It doesn't add up.

I do believe that the car accelerated out of control. But the rest of her story sounds like cover to me. I don't know what happened after the incident started, but I'm pretty sure that whatever it was, it isn't what she testified to.

There are a lot of other weird things associated with this whole Toyota kerfuffle. Steve Wozniak's report of trouble with his Prius turned out to be at best overblown and at worst a publicity stunt. And it is also mighty odd that, as far as I can tell, not a single incident of unintended acceleration has been reported outside of the United States.

I'll go out on a limb and predict that when all the dust settles this will turn out to be a replay of the Audi incident.

Finally, the Wall Street Journal (which content should of course nowadays be taken with a big chunk of sodium chloride) reports that Rhonda Smith sold her Lexus after her incident, and that the new owners have driven it for 27,000 trouble-free miles.

5 comments:

Jared said...

When you say that this has only happened in the US (meaning it might be misreported by the "victims") I can't help but think of this:

http://en.wikipedia.org/wiki/Seattle_Windshield_Pitting_Epidemic

Disclosure: I am the owner of a 2001 Totoya Corolla and my problem with the car is that it barely accelerates when I slam on the gas.

Eric said...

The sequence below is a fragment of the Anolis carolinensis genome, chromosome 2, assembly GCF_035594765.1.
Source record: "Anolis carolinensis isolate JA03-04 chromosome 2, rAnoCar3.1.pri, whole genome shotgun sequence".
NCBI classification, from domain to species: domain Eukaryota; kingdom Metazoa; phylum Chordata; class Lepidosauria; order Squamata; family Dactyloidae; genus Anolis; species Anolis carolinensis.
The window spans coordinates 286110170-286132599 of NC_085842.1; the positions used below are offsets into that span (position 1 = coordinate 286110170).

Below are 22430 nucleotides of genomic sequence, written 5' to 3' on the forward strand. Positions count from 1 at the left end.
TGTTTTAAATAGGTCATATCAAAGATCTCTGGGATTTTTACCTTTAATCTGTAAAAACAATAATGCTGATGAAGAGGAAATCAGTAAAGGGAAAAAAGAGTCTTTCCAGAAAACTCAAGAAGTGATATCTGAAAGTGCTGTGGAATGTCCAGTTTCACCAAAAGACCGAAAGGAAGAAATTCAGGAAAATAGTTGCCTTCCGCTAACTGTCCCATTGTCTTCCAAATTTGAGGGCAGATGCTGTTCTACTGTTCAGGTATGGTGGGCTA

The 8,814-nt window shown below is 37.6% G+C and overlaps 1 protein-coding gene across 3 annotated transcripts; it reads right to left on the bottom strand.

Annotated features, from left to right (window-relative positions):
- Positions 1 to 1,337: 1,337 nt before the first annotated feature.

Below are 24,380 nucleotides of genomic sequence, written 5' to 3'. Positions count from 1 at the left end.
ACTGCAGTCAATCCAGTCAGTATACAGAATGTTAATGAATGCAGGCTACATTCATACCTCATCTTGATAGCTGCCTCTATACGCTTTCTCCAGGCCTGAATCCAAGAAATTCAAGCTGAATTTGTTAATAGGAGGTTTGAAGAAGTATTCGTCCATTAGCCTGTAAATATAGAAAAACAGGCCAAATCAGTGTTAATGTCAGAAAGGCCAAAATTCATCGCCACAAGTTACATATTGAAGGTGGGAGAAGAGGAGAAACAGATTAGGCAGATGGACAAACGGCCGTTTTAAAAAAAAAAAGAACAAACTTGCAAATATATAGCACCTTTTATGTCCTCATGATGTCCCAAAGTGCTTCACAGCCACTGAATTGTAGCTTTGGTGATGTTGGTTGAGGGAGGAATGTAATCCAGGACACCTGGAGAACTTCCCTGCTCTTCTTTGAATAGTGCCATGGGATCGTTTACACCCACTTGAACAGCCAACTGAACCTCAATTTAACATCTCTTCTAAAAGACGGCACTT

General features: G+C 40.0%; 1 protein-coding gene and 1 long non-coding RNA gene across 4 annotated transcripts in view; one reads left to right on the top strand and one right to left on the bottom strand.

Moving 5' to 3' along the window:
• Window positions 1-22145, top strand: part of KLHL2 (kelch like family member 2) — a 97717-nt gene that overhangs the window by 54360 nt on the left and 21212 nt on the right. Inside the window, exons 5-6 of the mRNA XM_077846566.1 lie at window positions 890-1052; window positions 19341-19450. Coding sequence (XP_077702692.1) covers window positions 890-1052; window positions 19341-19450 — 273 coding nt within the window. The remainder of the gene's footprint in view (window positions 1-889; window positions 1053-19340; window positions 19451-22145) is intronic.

I found this to be a little odd also. After lloking into I had to wonder if this was a set up by the other car companies to boost their sales. At this point in the game Toyota is the one company who was not Affected by the market fall out and for this to come along only means blood in the water for the big three.

John Dougan said...

I think that if we're lucky it'll be a replay of the Audi situation. Unfortunately there is a potentially critical difference...the US Govt. didn't own 2 competing car companies at that time.

That aside, some traffic I've read on another mailing list would indicate that, just like last time, there are some significant human factors design problems involved.

Quote from http://www.listbox.com/member/archive/247/2010/02/sort/time_rev/page/1/entry/0:206/20100224212305:B339F94E-21B4-11DF-B564-B61F2EEB5458/ :
"But not Toyota vehicles. Of course they do have a POWER OFF button but it is a single power button *overloaded* with three functions: OFF, ACCESSORY and ON.
Further, according to Toyota manual, for an emergency stop the driver needs to press that power button for more than 3 (three) seconds."

As the author goes on to elaborate, in an emergency 3 seconds is a rather long time. I suspect that other errors of this type will eventually be found.

Ron said...

> the US Govt. didn't own 2 competing car companies at that time

An astute observation.

> there are some significant human factors design problems involved ... for an emergency stop the driver needs to press that power button for more than 3 (three) seconds

Whether that is a design flaw is far from clear. Shutting off the engine makes you lose your power steering, which could easily make the situation worse, not better. If there were no delay we'd be hearing about people hitting the button inadvertently while driving and crashing because they couldn't steer.

John Dougan said...

Audi replay for the win:

http://online.wsj.com/article/SB10001424052748703834604575364871534435744.html